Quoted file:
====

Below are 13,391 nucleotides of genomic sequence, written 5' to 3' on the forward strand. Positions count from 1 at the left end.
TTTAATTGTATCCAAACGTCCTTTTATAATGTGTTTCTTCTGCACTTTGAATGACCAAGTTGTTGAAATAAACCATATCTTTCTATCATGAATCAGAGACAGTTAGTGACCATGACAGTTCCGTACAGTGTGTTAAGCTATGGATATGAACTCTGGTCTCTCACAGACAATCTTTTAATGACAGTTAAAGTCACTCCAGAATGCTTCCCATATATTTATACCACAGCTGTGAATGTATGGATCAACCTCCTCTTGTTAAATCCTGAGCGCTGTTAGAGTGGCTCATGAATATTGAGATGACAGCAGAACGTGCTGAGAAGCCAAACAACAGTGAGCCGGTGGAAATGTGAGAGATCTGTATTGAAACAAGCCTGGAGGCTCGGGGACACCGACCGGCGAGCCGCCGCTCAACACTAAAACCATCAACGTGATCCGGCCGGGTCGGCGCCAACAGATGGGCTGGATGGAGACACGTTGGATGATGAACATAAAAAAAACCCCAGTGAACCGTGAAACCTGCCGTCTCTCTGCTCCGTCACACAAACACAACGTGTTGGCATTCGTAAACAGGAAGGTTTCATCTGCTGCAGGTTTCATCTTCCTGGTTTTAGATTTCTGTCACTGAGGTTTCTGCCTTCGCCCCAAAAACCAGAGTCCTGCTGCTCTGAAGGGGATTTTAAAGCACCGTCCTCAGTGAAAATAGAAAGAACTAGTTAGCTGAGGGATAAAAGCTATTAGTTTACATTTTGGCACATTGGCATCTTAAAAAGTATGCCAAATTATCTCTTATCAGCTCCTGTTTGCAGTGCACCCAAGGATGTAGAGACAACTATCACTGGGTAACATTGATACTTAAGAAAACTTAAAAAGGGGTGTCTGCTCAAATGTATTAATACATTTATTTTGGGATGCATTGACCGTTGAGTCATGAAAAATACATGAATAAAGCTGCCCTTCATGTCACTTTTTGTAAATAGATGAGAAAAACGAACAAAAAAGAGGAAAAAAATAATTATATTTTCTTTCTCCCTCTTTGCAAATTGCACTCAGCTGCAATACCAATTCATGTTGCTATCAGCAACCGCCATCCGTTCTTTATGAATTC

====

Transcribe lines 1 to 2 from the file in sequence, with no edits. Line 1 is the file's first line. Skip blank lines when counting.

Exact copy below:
Below are 13,391 nucleotides of genomic sequence, written 5' to 3' on the forward strand. Positions count from 1 at the left end.
TTTAATTGTATCCAAACGTCCTTTTATAATGTGTTTCTTCTGCACTTTGAATGACCAAGTTGTTGAAATAAACCATATCTTTCTATCATGAATCAGAGACAGTTAGTGACCATGACAGTTCCGTACAGTGTGTTAAGCTATGGATATGAACTCTGGTCTCTCACAGACAATCTTTTAATGACAGTTAAAGTCACTCCAGAATGCTTCCCATATATTTATACCACAGCTGTGAATGTATGGATCAACCTCCTCTTGTTAAATCCTGAGCGCTGTTAGAGTGGCTCATGAATATTGAGATGACAGCAGAACGTGCTGAGAAGCCAAACAACAGTGAGCCGGTGGAAATGTGAGAGATCTGTATTGAAACAAGCCTGGAGGCTCGGGGACACCGACCGGCGAGCCGCCGCTCAACACTAAAACCATCAACGTGATCCGGCCGGGTCGGCGCCAACAGATGGGCTGGATGGAGACACGTTGGATGATGAACATAAAAAAAACCCCAGTGAACCGTGAAACCTGCCGTCTCTCTGCTCCGTCACACAAACACAACGTGTTGGCATTCGTAAACAGGAAGGTTTCATCTGCTGCAGGTTTCATCTTCCTGGTTTTAGATTTCTGTCACTGAGGTTTCTGCCTTCGCCCCAAAAACCAGAGTCCTGCTGCTCTGAAGGGGATTTTAAAGCACCGTCCTCAGTGAAAATAGAAAGAACTAGTTAGCTGAGGGATAAAAGCTATTAGTTTACATTTTGGCACATTGGCATCTTAAAAAGTATGCCAAATTATCTCTTATCAGCTCCTGTTTGCAGTGCACCCAAGGATGTAGAGACAACTATCACTGGGTAACATTGATACTTAAGAAAACTTAAAAAGGGGTGTCTGCTCAAATGTATTAATACATTTATTTTGGGATGCATTGACCGTTGAGTCATGAAAAATACATGAATAAAGCTGCCCTTCATGTCACTTTTTGTAAATAGATGAGAAAAACGAACAAAAAAGAGGAAAAAAATAATTATATTTTCTTTCTCCCTCTTTGCAAATTGCACTCAGCTGCAATACCAATTCATGTTGCTATCAGCAACCGCCATCCGTTCTTTATGAATTC